Thailand’s De-Thaksinization failure

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Kerry B. Collison

With full endorsement from Thai King Bhumibol Adulyadej, the military ousted its then-Prime Minister Thaksin Shinawatra in a bloodless coup in September 2006.
On Sunday, just fifteen months later, a newly established party, the People Power Party (PPP), won 233 of the 480 parliamentary seats. The party used Thaksin’s return to Thailand from exile as its major political platform.

The Democrat Party, the main opposition during Thaksin’s five years in power, could only win 165 seats, although it is reportedly endorsed by the military and royal family.
It is a severe slap in the face for the military that, despite all the corruption charges against the multi-billionaire businessman, his likely return to politics has seen voters’ trust in Thaksin remain high.

It is not impossible that Thaksin will bring chaos if he returns home. It is the ordinary people, the majority of the population, who will suffer the most. It is time for Thaksin to show his statesmanship to his nation by avoiding a head-on confrontation with the military.

But the military also should respect the public’s wish. When the Thai generals take harsh and undemocratic actions in their “war” against Thaksin, then they are as brutal as the neighboring Myanmar junta. Amid a strong wind of democratization across the globe, a militaristic approach by the Thai junta will see them become a laughing point.

The military said it will accept voters’ wishes. “We have nothing to worry about and will accept it,” Armed Forces Supreme Commander General Boonsrang Niumpradit said Tuesday.

But learning from the behavior of the Thai coup leaders, including Gen. Sonthi Boonratglin, it is almost definite the military will take all necessary measures — including dirty maneuvers — to prevent PPP from forming a government.
To a very certain extent, the refusal of Myanmar’s junta to accept the win of opposition leader Aung San Suu Kyi in 1990 will be repeated by the Thai junta.

The pro-Thaksin’s party itself still needs the help small parties to form a majority in the government. Thaksin remains a strong magnet for the people, especially peasants in the countryside, because under Thaksin’s governance, economy was booming and rural economy grew rapidly.

Systematic campaigns by the military backfired — including an accusation that Thaksin has no respect for the King and he used money to buy votes — because the military-appointed government failed to perform better than Thaksin’s.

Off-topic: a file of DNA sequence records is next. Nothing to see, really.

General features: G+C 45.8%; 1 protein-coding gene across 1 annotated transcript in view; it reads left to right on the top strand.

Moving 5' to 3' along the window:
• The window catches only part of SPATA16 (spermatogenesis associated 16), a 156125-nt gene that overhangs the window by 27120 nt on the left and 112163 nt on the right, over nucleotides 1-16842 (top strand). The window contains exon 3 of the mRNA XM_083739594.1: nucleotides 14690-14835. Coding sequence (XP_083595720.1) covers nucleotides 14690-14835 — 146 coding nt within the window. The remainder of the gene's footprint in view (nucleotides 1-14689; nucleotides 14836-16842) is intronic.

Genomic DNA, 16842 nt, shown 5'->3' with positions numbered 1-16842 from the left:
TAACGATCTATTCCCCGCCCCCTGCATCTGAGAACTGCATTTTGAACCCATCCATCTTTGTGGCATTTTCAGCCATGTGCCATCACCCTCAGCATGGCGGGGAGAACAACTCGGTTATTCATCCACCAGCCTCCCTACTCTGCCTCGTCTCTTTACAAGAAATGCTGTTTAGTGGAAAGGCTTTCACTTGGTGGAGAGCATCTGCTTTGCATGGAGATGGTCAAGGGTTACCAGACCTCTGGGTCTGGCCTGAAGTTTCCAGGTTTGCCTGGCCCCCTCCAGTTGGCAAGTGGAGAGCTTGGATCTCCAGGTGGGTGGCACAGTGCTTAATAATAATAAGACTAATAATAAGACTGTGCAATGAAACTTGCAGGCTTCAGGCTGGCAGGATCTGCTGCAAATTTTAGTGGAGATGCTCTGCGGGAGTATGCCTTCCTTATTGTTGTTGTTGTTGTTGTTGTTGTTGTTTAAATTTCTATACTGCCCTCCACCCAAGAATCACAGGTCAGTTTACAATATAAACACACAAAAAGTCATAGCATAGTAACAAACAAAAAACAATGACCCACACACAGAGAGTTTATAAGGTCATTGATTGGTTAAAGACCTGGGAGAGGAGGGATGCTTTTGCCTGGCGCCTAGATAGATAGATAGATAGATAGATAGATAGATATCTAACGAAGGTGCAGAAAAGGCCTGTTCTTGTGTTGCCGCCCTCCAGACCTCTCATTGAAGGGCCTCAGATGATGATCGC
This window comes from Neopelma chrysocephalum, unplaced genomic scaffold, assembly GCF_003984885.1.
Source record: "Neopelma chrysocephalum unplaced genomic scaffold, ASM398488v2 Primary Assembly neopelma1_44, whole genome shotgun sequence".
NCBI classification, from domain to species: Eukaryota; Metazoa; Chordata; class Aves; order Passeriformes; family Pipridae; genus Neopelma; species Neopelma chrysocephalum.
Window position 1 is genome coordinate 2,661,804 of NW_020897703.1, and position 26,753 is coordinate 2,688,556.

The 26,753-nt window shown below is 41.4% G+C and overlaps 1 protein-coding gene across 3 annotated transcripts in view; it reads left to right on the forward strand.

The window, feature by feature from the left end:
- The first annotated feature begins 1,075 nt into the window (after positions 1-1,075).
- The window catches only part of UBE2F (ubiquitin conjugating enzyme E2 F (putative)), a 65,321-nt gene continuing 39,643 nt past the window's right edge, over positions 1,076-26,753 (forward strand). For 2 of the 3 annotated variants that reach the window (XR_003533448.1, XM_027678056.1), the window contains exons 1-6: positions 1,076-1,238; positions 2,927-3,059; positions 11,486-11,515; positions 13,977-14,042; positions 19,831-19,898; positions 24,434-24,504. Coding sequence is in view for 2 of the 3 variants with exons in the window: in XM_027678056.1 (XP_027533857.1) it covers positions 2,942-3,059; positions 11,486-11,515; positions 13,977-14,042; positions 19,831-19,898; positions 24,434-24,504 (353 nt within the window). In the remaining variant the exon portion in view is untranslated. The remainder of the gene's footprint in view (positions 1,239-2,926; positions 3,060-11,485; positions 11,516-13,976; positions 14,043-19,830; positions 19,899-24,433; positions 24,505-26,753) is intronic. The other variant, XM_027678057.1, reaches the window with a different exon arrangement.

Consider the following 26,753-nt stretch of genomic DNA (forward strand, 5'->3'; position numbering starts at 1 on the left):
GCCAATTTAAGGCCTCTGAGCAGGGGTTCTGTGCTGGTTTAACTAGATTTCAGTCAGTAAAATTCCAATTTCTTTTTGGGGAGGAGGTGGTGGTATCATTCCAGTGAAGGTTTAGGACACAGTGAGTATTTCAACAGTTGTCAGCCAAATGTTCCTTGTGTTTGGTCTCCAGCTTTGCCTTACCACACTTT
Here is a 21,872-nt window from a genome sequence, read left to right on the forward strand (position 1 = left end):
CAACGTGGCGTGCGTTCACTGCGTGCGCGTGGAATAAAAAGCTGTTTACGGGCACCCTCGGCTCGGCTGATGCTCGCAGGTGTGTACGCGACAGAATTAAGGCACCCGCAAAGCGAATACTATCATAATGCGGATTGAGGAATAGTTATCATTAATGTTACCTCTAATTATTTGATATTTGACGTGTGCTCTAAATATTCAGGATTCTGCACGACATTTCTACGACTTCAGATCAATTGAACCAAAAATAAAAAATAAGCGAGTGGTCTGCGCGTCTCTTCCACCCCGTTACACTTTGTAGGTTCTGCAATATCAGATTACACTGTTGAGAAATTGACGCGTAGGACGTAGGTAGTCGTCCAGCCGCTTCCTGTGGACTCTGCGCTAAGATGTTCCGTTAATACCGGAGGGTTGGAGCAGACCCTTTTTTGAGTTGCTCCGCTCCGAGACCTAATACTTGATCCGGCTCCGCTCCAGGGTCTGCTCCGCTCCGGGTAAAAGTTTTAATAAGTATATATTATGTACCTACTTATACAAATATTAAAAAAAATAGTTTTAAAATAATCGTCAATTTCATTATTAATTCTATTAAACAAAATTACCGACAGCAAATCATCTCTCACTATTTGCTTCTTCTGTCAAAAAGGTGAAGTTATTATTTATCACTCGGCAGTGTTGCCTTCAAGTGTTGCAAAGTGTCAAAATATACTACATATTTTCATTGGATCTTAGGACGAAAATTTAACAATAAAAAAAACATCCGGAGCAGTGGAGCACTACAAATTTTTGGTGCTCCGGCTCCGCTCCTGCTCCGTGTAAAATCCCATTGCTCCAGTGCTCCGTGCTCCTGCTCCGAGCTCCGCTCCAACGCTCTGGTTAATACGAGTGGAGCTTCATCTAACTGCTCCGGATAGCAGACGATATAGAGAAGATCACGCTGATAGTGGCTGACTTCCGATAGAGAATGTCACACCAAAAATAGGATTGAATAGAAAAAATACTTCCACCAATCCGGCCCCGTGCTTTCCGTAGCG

The military disbanded Thaksin’s party, Thai Rak Thai (Thais Love Thais), froze his assets worth 2 billion dollars, and barred more than 100 Thaksin’s loyalists becoming active in politics for five years.

The King himself is in a difficult position. He clearly endorsed last year’s coup, but as voters demonstrated their confidence to Thaksin, the highly respected King needs to use his wisdom to see the reality.

Knowing his deep love for the people and the nation, there is no doubt he will act wisely in anticipating the results of this election.

Thaksin announced his plan to return to Thailand from his exile soon after knowing the election results. Although Thaksin promised he would do his utmost to act as an advisor to PPP, but his return to Thailand is seen by the military establishment as a confrontational approach against the military, and perhaps to certain extent, also to the royalist establishment.

In the last 75 years, Thailand experienced 18 coups. Thaksin’s return to Thailand, even when he is no longer active in politics, can add to the number of coups in that country.

It is very unlikely the Thai military is ready to accept Thaksin’s return because it is a major blow for the generals who blamed Thaksin for the country’s rampant corruption.
It is a severe blow because nearly 50 percent of voters put their trust in Thaksin more than the military.

Actually, the Thai media also shared the military’s shame, because much of the media, both electronic and print, initially supported the coup.

Many of them then have to eat their own words because the behavior of junta anywhere in the world is always to restrict democracy and freedom.

Thaksin should be given a fair chance to defend himself in court against charges of corruption and abuses of power. But the former telecommunication tycoon also has serious implications. And because the new Thai constitution guarantees more power for the military, the generals can do many things to prevent Thaksin’s return at any cost.

It is not impossible that Thaksin will bring chaos if he returns home. It is the ordinary people, the majority of the population, who will suffer the most. It is time for Thaksin to show his statesmanship to his nation by avoiding a head-on confrontation with the military.

But the military also should respect the public’s wish. When the Thai generals take harsh and undemocratic actions in their “war” against Thaksin, then they are as brutal as the neighboring Myanmar junta. Amid a strong wind of democratization across the globe, a militaristic approach by the Thai junta will see them become a laughing point.

Thailand’s De-Thaksinization failure – Kerry B. Collison

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